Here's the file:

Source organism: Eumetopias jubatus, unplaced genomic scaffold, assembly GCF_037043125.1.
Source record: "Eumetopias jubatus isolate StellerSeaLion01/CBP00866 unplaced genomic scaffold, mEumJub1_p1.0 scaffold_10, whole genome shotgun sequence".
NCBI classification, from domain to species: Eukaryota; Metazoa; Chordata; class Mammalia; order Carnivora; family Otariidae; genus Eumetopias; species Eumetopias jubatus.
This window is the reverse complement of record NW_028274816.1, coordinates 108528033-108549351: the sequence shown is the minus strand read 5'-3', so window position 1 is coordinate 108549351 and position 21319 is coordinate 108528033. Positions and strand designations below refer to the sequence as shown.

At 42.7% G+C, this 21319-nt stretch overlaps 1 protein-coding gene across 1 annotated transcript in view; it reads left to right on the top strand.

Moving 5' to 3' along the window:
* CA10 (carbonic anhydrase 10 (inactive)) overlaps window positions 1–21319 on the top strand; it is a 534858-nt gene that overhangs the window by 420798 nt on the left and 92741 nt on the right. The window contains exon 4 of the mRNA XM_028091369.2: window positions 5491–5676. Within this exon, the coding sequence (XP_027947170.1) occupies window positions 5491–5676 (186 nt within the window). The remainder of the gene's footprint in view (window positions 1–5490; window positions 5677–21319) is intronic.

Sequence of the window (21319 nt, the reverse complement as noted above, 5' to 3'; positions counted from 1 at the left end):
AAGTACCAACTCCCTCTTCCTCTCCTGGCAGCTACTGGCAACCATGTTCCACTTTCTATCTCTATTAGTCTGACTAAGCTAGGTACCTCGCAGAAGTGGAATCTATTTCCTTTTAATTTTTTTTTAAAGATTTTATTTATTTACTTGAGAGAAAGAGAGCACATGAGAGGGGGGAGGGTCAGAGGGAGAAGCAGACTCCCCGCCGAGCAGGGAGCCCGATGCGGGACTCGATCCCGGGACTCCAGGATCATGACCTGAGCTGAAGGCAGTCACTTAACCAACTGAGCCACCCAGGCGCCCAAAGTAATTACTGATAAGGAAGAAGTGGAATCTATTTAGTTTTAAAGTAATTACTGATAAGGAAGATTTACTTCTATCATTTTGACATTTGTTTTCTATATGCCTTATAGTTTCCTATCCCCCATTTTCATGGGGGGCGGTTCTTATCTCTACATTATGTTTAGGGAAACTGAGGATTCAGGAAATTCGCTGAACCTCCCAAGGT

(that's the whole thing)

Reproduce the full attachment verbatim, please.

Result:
Source organism: Eumetopias jubatus, unplaced genomic scaffold, assembly GCF_037043125.1.
Source record: "Eumetopias jubatus isolate StellerSeaLion01/CBP00866 unplaced genomic scaffold, mEumJub1_p1.0 scaffold_10, whole genome shotgun sequence".
NCBI classification, from domain to species: Eukaryota; Metazoa; Chordata; class Mammalia; order Carnivora; family Otariidae; genus Eumetopias; species Eumetopias jubatus.
This window is the reverse complement of record NW_028274816.1, coordinates 108528033-108549351: the sequence shown is the minus strand read 5'-3', so window position 1 is coordinate 108549351 and position 21319 is coordinate 108528033. Positions and strand designations below refer to the sequence as shown.

At 42.7% G+C, this 21319-nt stretch overlaps 1 protein-coding gene across 1 annotated transcript in view; it reads left to right on the top strand.

Moving 5' to 3' along the window:
* CA10 (carbonic anhydrase 10 (inactive)) overlaps window positions 1–21319 on the top strand; it is a 534858-nt gene that overhangs the window by 420798 nt on the left and 92741 nt on the right. The window contains exon 4 of the mRNA XM_028091369.2: window positions 5491–5676. Within this exon, the coding sequence (XP_027947170.1) occupies window positions 5491–5676 (186 nt within the window). The remainder of the gene's footprint in view (window positions 1–5490; window positions 5677–21319) is intronic.

Sequence of the window (21319 nt, the reverse complement as noted above, 5' to 3'; positions counted from 1 at the left end):
AAGTACCAACTCCCTCTTCCTCTCCTGGCAGCTACTGGCAACCATGTTCCACTTTCTATCTCTATTAGTCTGACTAAGCTAGGTACCTCGCAGAAGTGGAATCTATTTCCTTTTAATTTTTTTTTAAAGATTTTATTTATTTACTTGAGAGAAAGAGAGCACATGAGAGGGGGGAGGGTCAGAGGGAGAAGCAGACTCCCCGCCGAGCAGGGAGCCCGATGCGGGACTCGATCCCGGGACTCCAGGATCATGACCTGAGCTGAAGGCAGTCACTTAACCAACTGAGCCACCCAGGCGCCCAAAGTAATTACTGATAAGGAAGAAGTGGAATCTATTTAGTTTTAAAGTAATTACTGATAAGGAAGATTTACTTCTATCATTTTGACATTTGTTTTCTATATGCCTTATAGTTTCCTATCCCCCATTTTCATGGGGGGCGGTTCTTATCTCTACATTATGTTTAGGGAAACTGAGGATTCAGGAAATTCGCTGAACCTCCCAAGGT